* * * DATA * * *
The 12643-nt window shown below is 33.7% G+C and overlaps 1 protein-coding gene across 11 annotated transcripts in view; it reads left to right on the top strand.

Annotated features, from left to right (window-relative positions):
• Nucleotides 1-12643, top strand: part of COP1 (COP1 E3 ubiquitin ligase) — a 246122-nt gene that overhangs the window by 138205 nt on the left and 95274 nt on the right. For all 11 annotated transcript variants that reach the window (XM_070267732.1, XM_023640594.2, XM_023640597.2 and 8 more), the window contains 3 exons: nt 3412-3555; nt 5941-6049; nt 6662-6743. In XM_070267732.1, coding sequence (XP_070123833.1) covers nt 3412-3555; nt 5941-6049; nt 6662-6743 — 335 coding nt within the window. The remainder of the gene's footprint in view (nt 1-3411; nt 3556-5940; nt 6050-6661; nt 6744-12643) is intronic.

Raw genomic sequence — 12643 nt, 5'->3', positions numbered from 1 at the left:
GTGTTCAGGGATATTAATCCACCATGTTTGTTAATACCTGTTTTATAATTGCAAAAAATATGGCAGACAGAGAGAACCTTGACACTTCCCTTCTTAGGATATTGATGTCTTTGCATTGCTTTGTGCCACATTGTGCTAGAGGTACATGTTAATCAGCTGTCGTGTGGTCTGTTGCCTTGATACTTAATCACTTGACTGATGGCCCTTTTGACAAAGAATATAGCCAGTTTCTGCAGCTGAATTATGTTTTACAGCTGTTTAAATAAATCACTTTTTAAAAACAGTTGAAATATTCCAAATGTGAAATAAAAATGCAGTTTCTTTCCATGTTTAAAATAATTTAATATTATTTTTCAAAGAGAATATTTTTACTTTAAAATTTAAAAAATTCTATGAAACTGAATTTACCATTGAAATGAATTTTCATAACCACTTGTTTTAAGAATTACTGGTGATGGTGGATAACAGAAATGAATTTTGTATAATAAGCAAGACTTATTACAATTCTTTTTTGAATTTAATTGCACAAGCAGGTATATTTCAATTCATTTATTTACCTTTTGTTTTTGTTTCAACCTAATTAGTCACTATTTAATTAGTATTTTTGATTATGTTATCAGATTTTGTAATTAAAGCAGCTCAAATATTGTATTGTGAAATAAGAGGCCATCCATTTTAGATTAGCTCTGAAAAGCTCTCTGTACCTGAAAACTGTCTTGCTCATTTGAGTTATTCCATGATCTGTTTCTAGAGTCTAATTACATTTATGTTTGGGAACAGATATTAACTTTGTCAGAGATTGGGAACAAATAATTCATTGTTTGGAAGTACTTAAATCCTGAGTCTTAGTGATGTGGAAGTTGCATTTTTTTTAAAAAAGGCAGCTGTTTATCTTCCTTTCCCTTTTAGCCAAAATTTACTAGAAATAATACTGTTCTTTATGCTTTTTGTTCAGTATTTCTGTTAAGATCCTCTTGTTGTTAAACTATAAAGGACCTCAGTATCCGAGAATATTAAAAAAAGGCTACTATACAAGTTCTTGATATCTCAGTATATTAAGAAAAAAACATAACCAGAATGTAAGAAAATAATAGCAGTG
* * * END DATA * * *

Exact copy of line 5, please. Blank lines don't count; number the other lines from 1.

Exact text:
GTGTTCAGGGATATTAATCCACCATGTTTGTTAATACCTGTTTTATAATTGCAAAAAATATGGCAGACAGAGAGAACCTTGACACTTCCCTTCTTAGGATATTGATGTCTTTGCATTGCTTTGTGCCACATTGTGCTAGAGGTACATGTTAATCAGCTGTCGTGTGGTCTGTTGCCTTGATACTTAATCACTTGACTGATGGCCCTTTTGACAAAGAATATAGCCAGTTTCTGCAGCTGAATTATGTTTTACAGCTGTTTAAATAAATCACTTTTTAAAAACAGTTGAAATATTCCAAATGTGAAATAAAAATGCAGTTTCTTTCCATGTTTAAAATAATTTAATATTATTTTTCAAAGAGAATATTTTTACTTTAAAATTTAAAAAATTCTATGAAACTGAATTTACCATTGAAATGAATTTTCATAACCACTTGTTTTAAGAATTACTGGTGATGGTGGATAACAGAAATGAATTTTGTATAATAAGCAAGACTTATTACAATTCTTTTTTGAATTTAATTGCACAAGCAGGTATATTTCAATTCATTTATTTACCTTTTGTTTTTGTTTCAACCTAATTAGTCACTATTTAATTAGTATTTTTGATTATGTTATCAGATTTTGTAATTAAAGCAGCTCAAATATTGTATTGTGAAATAAGAGGCCATCCATTTTAGATTAGCTCTGAAAAGCTCTCTGTACCTGAAAACTGTCTTGCTCATTTGAGTTATTCCATGATCTGTTTCTAGAGTCTAATTACATTTATGTTTGGGAACAGATATTAACTTTGTCAGAGATTGGGAACAAATAATTCATTGTTTGGAAGTACTTAAATCCTGAGTCTTAGTGATGTGGAAGTTGCATTTTTTTTAAAAAAGGCAGCTGTTTATCTTCCTTTCCCTTTTAGCCAAAATTTACTAGAAATAATACTGTTCTTTATGCTTTTTGTTCAGTATTTCTGTTAAGATCCTCTTGTTGTTAAACTATAAAGGACCTCAGTATCCGAGAATATTAAAAAAAGGCTACTATACAAGTTCTTGATATCTCAGTATATTAAGAAAAAAACATAACCAGAATGTAAGAAAATAATAGCAGTG